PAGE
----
Q. Competitors are likely to say this is a gimmick, how would you respond?

There’s a huge buzz around genetics and it’s exciting to offer our members something a bit different, but it boils down to the fact that we’re at the forefront of a culture transformation from ‘sick care’ to one of ‘well care’. Our desire is to support our members on the road to holistic well-being as robustly and comprehensively as possible. We know that, rather than being passive recipients of health services, people are taking increasing amounts of responsibility and want to play an active role in maintaining or improving their health. A genetic test that yields information on lifestyle and nutrition is one way of getting personalised information that can help. It’s important to understand that DNA testing isn’t the end of the story – it’s only the beginning.  It’s what you do with that information that will make the biggest difference.

 

Q. How do you see the future role of genetics within health insurers? What are the next steps?

We are seeing a global shift towards value-based care, where payers are increasingly becoming providers.  Patients are becoming consumers and demanding more seamless, personal, convenient and holistic care.  And, we are also facing a growing challenge in healthcare globally, with ageing populations, a huge increase in the incidence of NCDs and massive pressure on primary care.  So, I think the traditional role of health insurers is changing – we have a responsibility to engage in the broader health of populations, and we need to find ways to work with other healthcare providers and other industries to keep people healthy – and address lifestyle issues. And genetics will undoubtedly play a part in this.  However, there are so many different disciplines within genomics and it’s an ever-changing, fast-paced sector, it’s impossible to predict with any accuracy what will happen in the future – so for now, we are measuring how our members respond to and engage with this information. We’re also aware that we need to prove trust and integrity as an industry, just as in any situation when you are dealing with personal, sensitive data. We take our responsibilities in this area very seriously.

 

Q. Do you think DNA testing will ever form part of an on-boarding process for new members, replacing underwriting through a medical questionnaire?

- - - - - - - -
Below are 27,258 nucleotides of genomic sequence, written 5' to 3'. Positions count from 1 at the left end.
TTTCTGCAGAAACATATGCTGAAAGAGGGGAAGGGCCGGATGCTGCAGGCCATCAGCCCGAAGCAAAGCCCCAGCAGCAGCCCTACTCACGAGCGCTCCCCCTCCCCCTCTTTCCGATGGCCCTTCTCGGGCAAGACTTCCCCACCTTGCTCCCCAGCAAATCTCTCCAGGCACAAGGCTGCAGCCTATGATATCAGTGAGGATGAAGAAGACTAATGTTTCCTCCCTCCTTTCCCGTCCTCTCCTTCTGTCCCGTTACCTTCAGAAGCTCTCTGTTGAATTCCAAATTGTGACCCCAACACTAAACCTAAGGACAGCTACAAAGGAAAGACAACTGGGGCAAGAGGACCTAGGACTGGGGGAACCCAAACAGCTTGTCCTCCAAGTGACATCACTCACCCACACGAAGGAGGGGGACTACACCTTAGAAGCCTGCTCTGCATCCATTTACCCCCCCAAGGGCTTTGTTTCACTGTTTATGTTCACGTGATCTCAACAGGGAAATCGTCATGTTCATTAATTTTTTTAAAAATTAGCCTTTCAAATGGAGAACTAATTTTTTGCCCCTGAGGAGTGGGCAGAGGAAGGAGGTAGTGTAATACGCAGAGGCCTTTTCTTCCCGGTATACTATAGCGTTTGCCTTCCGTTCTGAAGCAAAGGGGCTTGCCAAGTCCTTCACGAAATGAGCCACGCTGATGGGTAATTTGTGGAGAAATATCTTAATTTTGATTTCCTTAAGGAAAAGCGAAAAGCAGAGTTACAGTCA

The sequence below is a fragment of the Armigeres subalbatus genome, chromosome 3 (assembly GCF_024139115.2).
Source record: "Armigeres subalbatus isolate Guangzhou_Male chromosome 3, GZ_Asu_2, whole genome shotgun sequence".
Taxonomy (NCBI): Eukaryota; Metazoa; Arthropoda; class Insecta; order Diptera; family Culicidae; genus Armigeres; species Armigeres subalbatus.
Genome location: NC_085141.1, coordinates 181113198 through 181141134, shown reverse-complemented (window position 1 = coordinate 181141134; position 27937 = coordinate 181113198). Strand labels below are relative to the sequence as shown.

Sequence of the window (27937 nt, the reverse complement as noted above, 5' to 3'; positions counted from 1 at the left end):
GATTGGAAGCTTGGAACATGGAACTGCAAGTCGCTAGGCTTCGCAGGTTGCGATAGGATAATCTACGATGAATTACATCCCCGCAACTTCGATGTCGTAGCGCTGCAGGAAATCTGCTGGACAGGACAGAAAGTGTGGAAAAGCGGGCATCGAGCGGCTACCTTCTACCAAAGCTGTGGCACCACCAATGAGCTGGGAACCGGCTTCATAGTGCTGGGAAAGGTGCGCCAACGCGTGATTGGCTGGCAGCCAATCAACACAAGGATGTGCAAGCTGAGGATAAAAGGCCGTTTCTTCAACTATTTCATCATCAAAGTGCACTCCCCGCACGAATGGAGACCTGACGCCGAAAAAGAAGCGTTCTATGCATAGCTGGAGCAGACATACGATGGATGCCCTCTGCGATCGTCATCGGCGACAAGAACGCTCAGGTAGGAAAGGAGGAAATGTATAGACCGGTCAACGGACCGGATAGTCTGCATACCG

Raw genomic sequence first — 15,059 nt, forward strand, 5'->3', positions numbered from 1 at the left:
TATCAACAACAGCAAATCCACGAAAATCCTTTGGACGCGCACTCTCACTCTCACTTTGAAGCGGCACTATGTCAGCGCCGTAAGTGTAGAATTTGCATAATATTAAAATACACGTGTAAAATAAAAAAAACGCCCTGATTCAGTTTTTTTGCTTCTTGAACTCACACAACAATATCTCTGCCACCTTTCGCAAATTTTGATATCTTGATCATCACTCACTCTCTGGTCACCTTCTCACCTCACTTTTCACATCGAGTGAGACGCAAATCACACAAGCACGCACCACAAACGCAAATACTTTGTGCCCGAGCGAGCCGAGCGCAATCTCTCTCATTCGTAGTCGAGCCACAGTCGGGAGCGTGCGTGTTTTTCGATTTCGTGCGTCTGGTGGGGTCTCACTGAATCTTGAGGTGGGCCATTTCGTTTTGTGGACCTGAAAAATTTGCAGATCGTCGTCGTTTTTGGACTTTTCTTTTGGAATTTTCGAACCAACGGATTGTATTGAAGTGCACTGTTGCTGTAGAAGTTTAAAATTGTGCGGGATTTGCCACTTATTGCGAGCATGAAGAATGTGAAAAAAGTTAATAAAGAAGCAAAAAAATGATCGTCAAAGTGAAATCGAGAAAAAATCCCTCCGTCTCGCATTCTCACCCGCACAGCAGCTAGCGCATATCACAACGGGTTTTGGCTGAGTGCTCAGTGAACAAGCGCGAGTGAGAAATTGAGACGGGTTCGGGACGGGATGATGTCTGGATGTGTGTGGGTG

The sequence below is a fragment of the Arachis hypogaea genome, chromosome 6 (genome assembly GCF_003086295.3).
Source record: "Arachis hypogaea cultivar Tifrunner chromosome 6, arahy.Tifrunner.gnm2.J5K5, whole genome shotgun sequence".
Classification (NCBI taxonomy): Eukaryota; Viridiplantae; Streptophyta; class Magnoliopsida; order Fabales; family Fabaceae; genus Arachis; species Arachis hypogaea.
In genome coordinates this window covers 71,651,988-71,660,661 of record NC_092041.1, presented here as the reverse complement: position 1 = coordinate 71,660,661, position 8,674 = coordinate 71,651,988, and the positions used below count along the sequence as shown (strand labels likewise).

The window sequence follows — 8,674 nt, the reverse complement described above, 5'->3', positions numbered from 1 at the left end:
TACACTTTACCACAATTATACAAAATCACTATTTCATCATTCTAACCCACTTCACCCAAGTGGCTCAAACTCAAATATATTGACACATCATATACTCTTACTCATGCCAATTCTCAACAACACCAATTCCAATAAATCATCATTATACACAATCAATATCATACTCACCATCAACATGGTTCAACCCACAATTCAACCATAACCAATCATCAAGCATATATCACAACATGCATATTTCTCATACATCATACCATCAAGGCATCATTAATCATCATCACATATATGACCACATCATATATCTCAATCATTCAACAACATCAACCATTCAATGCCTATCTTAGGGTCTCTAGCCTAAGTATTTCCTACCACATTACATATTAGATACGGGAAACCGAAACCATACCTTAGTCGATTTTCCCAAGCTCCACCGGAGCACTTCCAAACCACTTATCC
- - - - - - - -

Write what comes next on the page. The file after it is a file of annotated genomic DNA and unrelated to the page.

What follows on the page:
It’s important to remember that Aetna DNA is being offered as a supplement to the wide-ranging resources we already provide, and it’s also optional. The aim isn’t to replace anything. We know that eating well, reducing stress levels, exercising regularly and getting enough quality sleep are the foundations that optimal health – both physical and mental – is built on. This test is a discretionary method to give more insight and clarity around your unique sensitivities in these areas, should you want to know. In other words, it offers an additional way to help members make informed decisions.

 

Q. What’s next for Aetna?

Our vision of health care is built around the 4 Ps – predictive, preventative, personalised and

participatory. This strategy is designed to offer the individual the right intervention, at the right time, in the right place for them.  It can significantly reduce the burden on primary care and allows people to live fuller and healthier lives.  In order to realise this vision, we continue to combine the latest advance in technology and science with our very human approach. Consultations, face-to-face time and follow-ups are still of utmost importance.  Our members are at the heart of everything we do, so we remain focused on delivering personal, accessible and affordable health care to more people around the world.

 

To find out more about Aetna International visit https://www.aetnainternational.com/ or email Jamie Tuffield advo’s head of employee benefits on jtuffield@advogroup.co.uk